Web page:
Social psychologist Roy Baumeister has spent years studying how people resist temptation and break bad habits--and he's here to help.
Many people who made New Year's resolutions are likely struggling with them now. Some may have already given up. Others are just letting the whole thing slide. The fact is that the act of making a resolution is a necessary step on the road to change. And for many of us, it is an exhilarating moment. It's a way of telling yourself what's important to you and committing some mental energy to it. It's all those other, harder, steps afterward that can be tough.
CALL IN THE EXPERTS, IT'S RESOLUTION CRUNCH TIME
The urge to improve ourselves is noble and worthy of our effort and attention. We thought maybe you would like some expert help getting through the days and weeks and months ahead as you try to quit smoking, lose weight, be kinder, be more organized, be less time compulsive, make lists, reduce clutter, and stop procrastinating.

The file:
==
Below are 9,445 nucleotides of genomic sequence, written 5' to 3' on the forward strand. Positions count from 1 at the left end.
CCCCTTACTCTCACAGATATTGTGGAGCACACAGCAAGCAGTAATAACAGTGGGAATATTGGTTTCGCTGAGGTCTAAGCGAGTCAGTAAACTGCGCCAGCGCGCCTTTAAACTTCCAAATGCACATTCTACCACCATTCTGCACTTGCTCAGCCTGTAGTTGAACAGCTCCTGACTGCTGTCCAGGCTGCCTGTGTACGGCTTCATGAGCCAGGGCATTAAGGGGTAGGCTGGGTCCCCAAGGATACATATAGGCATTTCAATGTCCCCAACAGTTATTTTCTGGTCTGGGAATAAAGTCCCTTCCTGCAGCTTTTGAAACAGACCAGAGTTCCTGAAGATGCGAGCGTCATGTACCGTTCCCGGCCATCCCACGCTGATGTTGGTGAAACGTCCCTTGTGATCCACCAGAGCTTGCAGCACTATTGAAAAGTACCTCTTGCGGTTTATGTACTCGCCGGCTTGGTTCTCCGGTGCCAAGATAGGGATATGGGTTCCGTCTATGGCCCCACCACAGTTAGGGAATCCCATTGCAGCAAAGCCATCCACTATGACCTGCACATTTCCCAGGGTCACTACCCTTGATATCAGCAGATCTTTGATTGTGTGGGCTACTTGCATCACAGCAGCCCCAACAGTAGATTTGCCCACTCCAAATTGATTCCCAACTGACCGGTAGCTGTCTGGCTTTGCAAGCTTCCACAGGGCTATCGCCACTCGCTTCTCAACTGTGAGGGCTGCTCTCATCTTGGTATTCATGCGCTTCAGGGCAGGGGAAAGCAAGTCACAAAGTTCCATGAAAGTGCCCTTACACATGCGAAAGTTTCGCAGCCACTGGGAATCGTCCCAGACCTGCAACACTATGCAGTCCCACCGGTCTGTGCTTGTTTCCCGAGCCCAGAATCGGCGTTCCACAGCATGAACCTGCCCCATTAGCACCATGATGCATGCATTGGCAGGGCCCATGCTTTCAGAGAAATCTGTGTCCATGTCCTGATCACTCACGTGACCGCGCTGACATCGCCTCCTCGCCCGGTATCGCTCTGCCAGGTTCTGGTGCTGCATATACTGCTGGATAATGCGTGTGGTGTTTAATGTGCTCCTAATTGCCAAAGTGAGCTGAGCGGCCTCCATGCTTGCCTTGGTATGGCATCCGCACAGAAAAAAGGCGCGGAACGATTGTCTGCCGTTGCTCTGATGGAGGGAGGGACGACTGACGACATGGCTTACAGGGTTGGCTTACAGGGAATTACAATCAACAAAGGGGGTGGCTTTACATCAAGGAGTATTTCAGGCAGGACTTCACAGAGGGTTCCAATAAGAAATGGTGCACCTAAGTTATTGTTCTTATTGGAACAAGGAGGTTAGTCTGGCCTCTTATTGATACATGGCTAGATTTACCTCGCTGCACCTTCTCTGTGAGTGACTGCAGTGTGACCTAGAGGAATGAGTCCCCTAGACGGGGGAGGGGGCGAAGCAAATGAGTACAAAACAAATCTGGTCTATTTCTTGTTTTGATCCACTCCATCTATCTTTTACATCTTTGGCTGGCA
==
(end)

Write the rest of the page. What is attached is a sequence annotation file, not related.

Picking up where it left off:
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Social psychologist Roy Baumeister, the Francis Eppes Professor at Florida State University, has spent years studying how people regulate their emotions, resist temptation, break bad habits, and perform up to their potential -- and why they often fail to do so. His new book, Willpower, Rediscovering the Greatest Human Strength, written with co-author and New York Times science writer John Tierney, offers a clear picture of just why willpower is so tricky and so often misunderstood.